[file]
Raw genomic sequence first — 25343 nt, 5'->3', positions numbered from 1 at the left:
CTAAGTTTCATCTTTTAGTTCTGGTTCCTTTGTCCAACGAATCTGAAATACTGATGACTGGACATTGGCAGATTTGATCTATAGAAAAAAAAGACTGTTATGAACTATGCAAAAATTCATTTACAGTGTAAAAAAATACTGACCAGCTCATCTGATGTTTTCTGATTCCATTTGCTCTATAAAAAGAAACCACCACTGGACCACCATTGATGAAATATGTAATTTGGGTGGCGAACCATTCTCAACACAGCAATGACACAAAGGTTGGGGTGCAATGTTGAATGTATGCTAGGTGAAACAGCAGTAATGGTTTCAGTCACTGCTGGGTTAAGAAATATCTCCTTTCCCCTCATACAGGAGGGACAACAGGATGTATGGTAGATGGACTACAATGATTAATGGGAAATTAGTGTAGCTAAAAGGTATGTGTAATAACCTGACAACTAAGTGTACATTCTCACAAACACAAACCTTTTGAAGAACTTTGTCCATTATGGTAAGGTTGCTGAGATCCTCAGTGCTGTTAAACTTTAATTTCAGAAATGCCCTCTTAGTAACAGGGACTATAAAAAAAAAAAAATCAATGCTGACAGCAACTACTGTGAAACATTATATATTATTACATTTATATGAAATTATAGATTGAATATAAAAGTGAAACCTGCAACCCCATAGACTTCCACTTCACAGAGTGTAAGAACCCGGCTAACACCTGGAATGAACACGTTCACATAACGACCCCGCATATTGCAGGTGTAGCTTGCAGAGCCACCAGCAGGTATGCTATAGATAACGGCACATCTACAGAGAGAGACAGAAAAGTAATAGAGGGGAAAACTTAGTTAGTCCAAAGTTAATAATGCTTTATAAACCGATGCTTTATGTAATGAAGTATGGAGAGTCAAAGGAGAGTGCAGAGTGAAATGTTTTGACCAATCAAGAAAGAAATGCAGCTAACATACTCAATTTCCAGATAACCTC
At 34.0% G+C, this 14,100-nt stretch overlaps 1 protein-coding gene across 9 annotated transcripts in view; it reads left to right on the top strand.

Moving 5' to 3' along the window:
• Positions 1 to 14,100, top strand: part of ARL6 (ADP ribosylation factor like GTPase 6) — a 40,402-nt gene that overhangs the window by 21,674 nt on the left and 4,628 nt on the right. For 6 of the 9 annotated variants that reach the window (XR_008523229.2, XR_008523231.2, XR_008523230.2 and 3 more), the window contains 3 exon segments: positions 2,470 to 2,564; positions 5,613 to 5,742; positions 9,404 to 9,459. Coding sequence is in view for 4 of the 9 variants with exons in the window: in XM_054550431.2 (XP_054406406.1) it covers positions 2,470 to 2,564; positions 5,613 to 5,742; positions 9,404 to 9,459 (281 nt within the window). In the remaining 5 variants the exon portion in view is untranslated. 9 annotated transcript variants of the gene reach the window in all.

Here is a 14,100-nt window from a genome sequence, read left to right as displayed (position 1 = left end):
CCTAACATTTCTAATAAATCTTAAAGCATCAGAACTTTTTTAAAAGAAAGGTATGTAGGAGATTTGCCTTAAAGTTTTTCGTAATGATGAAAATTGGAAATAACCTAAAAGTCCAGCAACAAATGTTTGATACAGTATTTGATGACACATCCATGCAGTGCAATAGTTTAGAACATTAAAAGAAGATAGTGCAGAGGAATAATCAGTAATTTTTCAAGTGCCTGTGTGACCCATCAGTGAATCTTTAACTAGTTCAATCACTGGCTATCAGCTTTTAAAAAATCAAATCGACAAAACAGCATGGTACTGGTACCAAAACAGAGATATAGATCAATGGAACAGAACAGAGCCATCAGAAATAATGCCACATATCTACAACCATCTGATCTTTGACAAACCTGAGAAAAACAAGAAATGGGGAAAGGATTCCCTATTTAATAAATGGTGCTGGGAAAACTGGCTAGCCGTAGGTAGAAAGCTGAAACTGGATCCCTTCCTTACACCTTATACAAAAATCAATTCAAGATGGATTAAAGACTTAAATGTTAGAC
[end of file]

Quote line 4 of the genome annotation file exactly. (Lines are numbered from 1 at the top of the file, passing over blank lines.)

Moving 5' to 3' along the window: